For far too long there has been no memorial of any kind, nor any complete listing of the National Army war dead. Indeed, this year represents perhaps the last real opportunity to rectify that. Whatever the often very legitimate reasons our forebears may have had for forgetting in the intervening 100 years, I think it is appropriate now that I as the 32nd Chief of Staff of Óglaigh na hÉireann should finally take this opportunity to rehabilitate their memory.”
During the ceremony, musical interludes were provided by a quintet from the Defence Forces School of Music. An extract from The Cure at Troy by Seamus Heany was read by Private Caitlín Beatty.
An Taoiseach, Mr Leo Varadkar T.D., the Tánaiste and Minister for Defence, Mr Micheál Martin T.D., and the Chief of Staff Lieutenant-General Seán Clancy unveiled the National Monument.
Thereafter, Captain Cian Clancy, Defence Forces Headquarters sang Óró Sé do Bheatha Bhaila by Pádraig Mac Piarais. A Prayer of Reflection was offered by Fr Bernard McKay-Morrissey CF.
Wreaths were laid at the National Memorial by Mr Leo Varadkar T.D., Mr Micheál Martin T.D., Lieutenant-General Seán Clancy and Ms Ellen Warde who is a Great Great Great Grand Niece of Private Christopher Kearns who killed in action during an ambush in October 1922 in Ferrycarrig, County Wexford.
The Honour Guard was provided by the 7 Infantry Battalion, the Piper’s Lament titled The Limerick Lament was played by Sergeant Joe Meade, and the Last Post and Reveille were rendered by instrumentalists from the Defence Forces School of Music. The ceremony concluded with the playing of the National Anthem, Amhrán na bhFiann.
In addition to the presiding dignitaries and descendants, attendance included the Lord Mayor of Dublin Councillor Daithí de Roiste, Former Chief’s of Staff: Lieutenant-General Seán McCann DSM and Vice-Admiral Mark Mellett DSM, Secretary-General of the Department of Defence Ms Jacqui McCrum, Dr Maurice Manning Chair Expert Advisory Group Decade of Centenaries, Dr Michael Kennedy Royal Irish Academy, members of the General Staff, GOC 2 Eastern Brigade, GOC Air Corps, FOC Naval Service, representatives of RACO, PDFORRA, ARCO, ONE and IUNVA.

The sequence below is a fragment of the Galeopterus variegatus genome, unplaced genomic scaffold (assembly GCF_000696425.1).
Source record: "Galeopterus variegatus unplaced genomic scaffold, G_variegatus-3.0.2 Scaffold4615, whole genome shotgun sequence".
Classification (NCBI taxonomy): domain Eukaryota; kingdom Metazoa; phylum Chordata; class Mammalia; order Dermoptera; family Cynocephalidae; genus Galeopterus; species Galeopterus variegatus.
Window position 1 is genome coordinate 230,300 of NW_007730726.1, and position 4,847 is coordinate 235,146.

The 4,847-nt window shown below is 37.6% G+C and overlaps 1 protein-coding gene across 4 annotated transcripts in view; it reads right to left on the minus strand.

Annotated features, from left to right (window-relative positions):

The Military Heritage of Ireland Trust CLG was represented by its Chair, Brigadier-General Paul Fry (Retd), and one if its Directors, Commandant Lar Joye (AR). Another Director, Brigadier-General Paul Pakenham (Retd) representing ARCO was also in attendance.
Following the ceremony, a reception was held in the Exhibition Room, during which Military Archives unveiled its digital interactive nominal roll of National Army personnel who died during the Civil War. The nominal roll provides details of each individual soldier, researched and compiled by military archivists over the last two years led by Lieutenant-Colonel Stephen MacEoin, who following the Rededication Ceremony is quoted as saying:
“We have finally given them their rightful place. Because really, the State, as a modern democracy, would not have come into being if not for the contribution of these soldiers.”
The archival records record those personnel of the National Army who died during the Civil War, were all men, mainly working class and in their early 20s, and mostly unmarried. Apparently, some of them had combat experience from the War of Independence, the Easter Rising, and in some cases with the British Army in the First World War. The nominal roll is currently on loan to the Glasnevin Trust, and will shortly be uploaded in the Military Archives website at: https://www.militaryarchives.ie/home.
Photographs courtesy of Brigadier-General Paul Fry (Retd) and Airman Gibney, Defence Forces Public Relations Section.
Images courtesy of Airman Gibney, PR Branch, DFHQ and Brigadier-General Paul Fry (Retd).